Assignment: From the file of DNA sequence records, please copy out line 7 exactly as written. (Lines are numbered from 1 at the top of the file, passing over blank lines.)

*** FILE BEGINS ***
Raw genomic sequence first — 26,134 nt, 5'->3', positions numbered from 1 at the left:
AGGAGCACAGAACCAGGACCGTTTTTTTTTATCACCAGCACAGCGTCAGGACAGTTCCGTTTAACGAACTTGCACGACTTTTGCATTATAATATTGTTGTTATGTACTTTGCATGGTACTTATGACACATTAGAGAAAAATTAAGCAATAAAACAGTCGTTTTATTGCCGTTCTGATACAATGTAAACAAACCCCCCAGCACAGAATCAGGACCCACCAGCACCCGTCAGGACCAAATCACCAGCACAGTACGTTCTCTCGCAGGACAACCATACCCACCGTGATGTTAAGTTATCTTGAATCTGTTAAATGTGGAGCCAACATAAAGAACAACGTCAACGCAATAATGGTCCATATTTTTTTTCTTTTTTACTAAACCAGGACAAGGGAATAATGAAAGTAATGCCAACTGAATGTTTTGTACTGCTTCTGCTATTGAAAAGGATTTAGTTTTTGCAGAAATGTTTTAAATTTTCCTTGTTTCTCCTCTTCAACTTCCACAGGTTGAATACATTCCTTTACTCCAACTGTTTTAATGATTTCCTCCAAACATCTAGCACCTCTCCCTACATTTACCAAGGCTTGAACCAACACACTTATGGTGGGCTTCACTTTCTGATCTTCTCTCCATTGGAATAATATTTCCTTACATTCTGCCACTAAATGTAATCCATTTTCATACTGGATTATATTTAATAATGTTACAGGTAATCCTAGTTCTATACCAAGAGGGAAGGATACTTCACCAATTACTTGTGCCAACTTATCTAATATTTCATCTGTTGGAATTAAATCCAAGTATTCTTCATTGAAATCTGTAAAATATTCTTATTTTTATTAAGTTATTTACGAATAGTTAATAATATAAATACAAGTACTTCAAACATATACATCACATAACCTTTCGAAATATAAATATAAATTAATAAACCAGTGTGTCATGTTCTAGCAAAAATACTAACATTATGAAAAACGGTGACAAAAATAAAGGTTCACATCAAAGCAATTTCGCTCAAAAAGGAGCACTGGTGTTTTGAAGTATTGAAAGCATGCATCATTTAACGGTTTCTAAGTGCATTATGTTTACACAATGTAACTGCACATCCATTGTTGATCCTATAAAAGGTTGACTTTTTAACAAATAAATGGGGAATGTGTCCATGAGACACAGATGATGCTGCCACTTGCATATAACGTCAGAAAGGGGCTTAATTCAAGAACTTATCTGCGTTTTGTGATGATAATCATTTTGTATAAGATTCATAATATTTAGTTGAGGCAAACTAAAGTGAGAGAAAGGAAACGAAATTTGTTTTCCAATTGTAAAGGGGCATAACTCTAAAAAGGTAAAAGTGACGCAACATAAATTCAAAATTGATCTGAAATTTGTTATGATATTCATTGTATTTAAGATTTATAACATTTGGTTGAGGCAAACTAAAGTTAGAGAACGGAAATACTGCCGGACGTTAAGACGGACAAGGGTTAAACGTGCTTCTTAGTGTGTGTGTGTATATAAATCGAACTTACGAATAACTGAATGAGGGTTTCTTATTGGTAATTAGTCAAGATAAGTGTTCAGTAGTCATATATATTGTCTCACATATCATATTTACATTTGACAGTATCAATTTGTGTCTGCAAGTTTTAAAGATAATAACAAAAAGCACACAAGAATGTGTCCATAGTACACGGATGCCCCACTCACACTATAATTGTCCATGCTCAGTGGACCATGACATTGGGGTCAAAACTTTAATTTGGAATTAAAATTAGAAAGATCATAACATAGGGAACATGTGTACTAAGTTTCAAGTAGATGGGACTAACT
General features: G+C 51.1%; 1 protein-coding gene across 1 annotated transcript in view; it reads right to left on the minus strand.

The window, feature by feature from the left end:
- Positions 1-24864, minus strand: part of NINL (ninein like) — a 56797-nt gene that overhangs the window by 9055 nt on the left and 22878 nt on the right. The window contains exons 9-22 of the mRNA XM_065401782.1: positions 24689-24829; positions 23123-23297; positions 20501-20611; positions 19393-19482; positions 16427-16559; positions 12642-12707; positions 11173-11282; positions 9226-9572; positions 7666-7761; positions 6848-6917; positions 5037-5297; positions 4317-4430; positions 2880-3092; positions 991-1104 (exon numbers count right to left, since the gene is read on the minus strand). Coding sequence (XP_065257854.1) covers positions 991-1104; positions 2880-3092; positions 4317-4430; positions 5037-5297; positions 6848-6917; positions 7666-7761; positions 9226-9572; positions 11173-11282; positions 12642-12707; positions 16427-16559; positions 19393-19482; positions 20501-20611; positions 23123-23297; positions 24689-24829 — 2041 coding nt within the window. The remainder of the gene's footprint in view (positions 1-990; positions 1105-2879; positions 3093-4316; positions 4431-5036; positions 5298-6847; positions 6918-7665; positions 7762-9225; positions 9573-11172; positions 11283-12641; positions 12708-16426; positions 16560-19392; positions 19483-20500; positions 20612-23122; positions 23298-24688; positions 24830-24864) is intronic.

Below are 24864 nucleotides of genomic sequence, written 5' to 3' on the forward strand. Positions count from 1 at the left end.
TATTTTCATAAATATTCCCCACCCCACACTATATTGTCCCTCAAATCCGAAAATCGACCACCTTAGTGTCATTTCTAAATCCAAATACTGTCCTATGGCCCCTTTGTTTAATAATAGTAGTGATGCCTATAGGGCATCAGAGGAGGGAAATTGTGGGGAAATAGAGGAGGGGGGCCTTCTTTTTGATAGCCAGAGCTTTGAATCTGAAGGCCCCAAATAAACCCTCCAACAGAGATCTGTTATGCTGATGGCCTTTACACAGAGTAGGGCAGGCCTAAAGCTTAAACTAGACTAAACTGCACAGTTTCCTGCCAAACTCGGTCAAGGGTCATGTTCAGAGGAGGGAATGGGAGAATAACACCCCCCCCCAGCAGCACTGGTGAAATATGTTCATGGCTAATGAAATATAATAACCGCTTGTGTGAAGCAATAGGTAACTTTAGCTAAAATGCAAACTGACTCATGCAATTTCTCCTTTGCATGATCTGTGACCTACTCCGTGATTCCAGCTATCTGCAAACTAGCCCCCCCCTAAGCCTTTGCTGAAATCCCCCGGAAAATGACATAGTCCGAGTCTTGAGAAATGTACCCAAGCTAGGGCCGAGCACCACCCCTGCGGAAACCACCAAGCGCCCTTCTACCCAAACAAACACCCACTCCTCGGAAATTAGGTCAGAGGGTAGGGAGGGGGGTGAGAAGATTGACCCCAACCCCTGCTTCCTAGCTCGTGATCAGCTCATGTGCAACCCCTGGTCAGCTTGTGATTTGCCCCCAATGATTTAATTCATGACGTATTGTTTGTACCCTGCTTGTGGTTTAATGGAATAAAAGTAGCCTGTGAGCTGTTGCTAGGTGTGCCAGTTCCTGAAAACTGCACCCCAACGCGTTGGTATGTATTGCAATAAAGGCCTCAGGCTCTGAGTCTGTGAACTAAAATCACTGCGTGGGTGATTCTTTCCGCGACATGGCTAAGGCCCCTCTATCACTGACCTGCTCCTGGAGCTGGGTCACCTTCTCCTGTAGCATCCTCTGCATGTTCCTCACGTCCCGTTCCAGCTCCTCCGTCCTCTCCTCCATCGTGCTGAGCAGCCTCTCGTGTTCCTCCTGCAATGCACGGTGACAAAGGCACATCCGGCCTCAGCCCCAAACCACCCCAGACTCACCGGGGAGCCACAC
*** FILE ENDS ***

TATTTTCATAAATATTCCCCACCCCACACTATATTGTCCCTCAAATCCGAAAATCGACCACCTTAGTGTCATTTCTAAATCCAAATACTGTCCTATGGCCCCTTTGTTTAATAATAGTAGTGATGCCTATAGGGCATCAGAGGAGGGAAATTGTGGGGAAATAGAGGAGGGGGGCCTTCTTTTTGATAGCCAGAGCTTTGAATCTGAAGGCCCCAAATAAACCCTCCAACAGAGATCTGTTATGCTGATGGCCTTTACACAGAGTAGGGCAGGCCTAAAGCTTAAACTAGACTAAACTGCACAGTTTCCTGCCAAACTCGGTCAAGGGTCATGTTCAGAGGAGGGAATGGGAGAATAACACCCCCCCCCAGCAGCACTGGTGAAATATGTTCATGGCTAATGAAATATAATAACCGCTTGTGTGAAGCAATAGGTAACTTTAGCTAAAATGCAAACTGACTCATGCAATTTCTCCTTTGCATGATCTGTGACCTACTCCGTGATTCCAGCTATCTGCAAACTAGCCCCCCCCTAAGCCTTTGCTGAAATCCCCCGGAAAATGACATAGTCCGAGTCTTGAGAAATGTACCCAAGCTAGGGCCGAGCACCACCCCTGCGGAAACCACCAAGCGCCCTTCTACCCAAACAAACACCCACTCCTCGGAAATTAGGTCAGAGGGTAGGGAGGGGGGTGAGAAGATTGACCCCAACCCCTGCTTCCTAGCTCGTGATCAGCTCATGTGCAACCCCTGGTCAGCTTGTGATTTGCCCCCAATGATTTAATTCATGACGTATTGTTTGTACCCTGCTTGTGGTTTAATGGAATAAAAGTAGCCTGTGAGCTGTTGCTAGGTGTGCCAGTTCCTGAAAACTGCACCCCAACGCGTTGGTATGTATTGCAATAAAGGCCTCAGGCTCTGAGTCTGTGAACTAAAATCACTGCGTGGGTGATTCTTTCCGCGACATGGCTAAGGCCCCTCTATCACTGACCTGCTCCTGGAGCTGGGTCACCTTCTCCTGTAGCATCCTCTGCATGTTCCTCACGTCCCGTTCCAGCTCCTCCGTCCTCTCCTCCATCGTGCTGAGCAGCCTCTCGTGTTCCTCCTGCAATGCACGGTGACAAAGGCACATCCGGCCTCAGCCCCAAACCACCCCAGACTCACCGGGGAGCCACAC